Tag Archives: The Happiness Project

So how happy do you really need to be?

Elle magazine’s August issue had another article on happiness – I hadn’t realised quite how much this blog is part of the zeitgeist until now. The article was called “Is content the new happy?” and questioned  why we are less happy nowadays than ever before, referring to a survey which showed people were happier in the 1930s – the days of the great depression. Alice Wignall, the author, thinks it is because we have so many options, we want for so much, that happiness is a continual and unfulfilled search.

She interviews many of the HPL’s favourite happiness people – Robert Holden from the The Happiness Project, Gretchen Rubin from the The Happiness Project (note to self: well done for coming up with an original blog name) and Alain de Botton’s School of Life (I actually hadn’t realised that the School of Life was De Botton’s baby, will definitely have to pop along now). She talks about how the things that we think make us happy – the payrises, the material things – only provide temporary happiness. And she suggests that our constant treadmill pursuit of happiness means we ignore the good things in our lives and are never just content with what we have. She thinks that if you lower your expectations and appreciate what you have, this contentment will make you truly happy. She even says she’s been finding happiness through gardening.

I was reading the whole thing going *jumps up* That’s what I’ve been saying!! Meeee!!!! I could have written this article myself  it was so similar to what I’ve been writing about lately. In my guest post on How To Be Happy  I said that happiness can’t be achieved by things, or bestowed upon you by other people, because it is a state of mind. You cannot be made happy, you have to become happy in yourself (as she says – buddhist monk style).  

I totally appreciate her point about not constantly trying to do or buy things to make you happier – better clothes, losing weight, a different partner, better social life. The problem is the world is our oyster nowadays – Facebook and twitter are full of people trying to show how much more fun they’re having than you are, and the list of what we can do and buy, where we can travel and live, is endless. But rather than constantly pursuing every possible source of happiness, we could all do with appreciating what we have, counting our blessings, being positive.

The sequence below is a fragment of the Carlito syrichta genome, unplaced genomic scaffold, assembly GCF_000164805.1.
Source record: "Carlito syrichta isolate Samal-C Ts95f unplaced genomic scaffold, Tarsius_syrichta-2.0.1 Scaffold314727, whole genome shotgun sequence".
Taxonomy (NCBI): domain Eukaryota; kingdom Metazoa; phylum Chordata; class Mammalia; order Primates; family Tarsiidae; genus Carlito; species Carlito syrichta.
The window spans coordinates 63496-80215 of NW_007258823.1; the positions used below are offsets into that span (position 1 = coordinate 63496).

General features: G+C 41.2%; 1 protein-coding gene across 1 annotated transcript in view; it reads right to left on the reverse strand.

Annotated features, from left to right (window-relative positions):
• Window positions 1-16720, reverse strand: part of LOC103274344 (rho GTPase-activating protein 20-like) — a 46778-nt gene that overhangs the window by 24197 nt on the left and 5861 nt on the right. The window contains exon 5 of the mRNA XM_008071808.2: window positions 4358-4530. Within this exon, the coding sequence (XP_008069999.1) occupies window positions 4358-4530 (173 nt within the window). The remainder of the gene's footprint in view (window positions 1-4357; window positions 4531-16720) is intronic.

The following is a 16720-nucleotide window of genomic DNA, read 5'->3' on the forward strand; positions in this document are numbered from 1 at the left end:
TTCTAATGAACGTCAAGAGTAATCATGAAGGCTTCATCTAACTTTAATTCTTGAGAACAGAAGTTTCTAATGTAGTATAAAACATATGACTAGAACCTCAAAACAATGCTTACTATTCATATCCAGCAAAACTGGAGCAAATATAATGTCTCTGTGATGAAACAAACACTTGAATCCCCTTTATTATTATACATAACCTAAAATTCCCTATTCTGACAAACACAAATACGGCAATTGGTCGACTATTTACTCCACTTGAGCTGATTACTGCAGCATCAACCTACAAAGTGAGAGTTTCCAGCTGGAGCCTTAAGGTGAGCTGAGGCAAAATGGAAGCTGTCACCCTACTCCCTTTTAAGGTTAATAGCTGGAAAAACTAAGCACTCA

So here’s what I think. Your life generally splits into 4 categories – job, friends & family, partner, home. Typically, if one’s going well, something else will go tits up, apart from the occasional smug time when you realise that everything is perfect. And then it all goes tits up again. Rather than striving for perfection in everything, we all need to know ourselves enough to understand what we NEED from each. For instance, I know I have to have a job I love to be happy (and am very lucky that I now do). I also know that I am happiest when surrounded by my friends and family and any niggles with any of them will mean I’m not truly happy. I’d like a bigger flat but I’m working on the little one I have to make it even nicer and this makes me appreciate it more. I know I don’t need money or a flash lifestyle, but I do want to be loved for who I am.

So, don’t rely on anyone else’s standards of what makes them happy, don’t seek perfection because you won’t find it, don’t envy thy neighbour’s facebook photos and remember its your own little world that matters. Appreciate what you have. And call your mum more. And new lamp shades really make all the difference in a small flat, as do new pillows.

Make your own Happiness Rules

Several people have pointed out to me that, sailing along on the New York Times bestseller list, is a book called The Happiness Project by Gretchen Rubin.

Sadly, given that the name and premise of my blog is so similar, I knew absolutely nothing about it until recently, doh. However, I’ve signed up to Gretchen’s blog and am hugely impressed by the discipline by which she is living by her happiness rules.  These are her 12 happiness commandments:

  • Be Gretchen.
  • Let it go.
  • Act the way I want to feel.
  • Do it now.
  • Be polite and be fair.
  • Enjoy the process.
  • Spend out.
  • Identify the problem.
  • Lighten up.
  • Do what ought to be done.
  • No calculation.
  • There is only love.
  • These are different to my Rules – they are more specific, psychological.   More about the process by which you live your life.  A bit Americano perhaps, but I like and want to use some of them – like not calculating (I washed up so you should do the cooking/its your turn to call me),  pinpointing specific causes of stress/sadness, and acting the way I want to feel (if I want to cheer up, forcing myself to smile etc).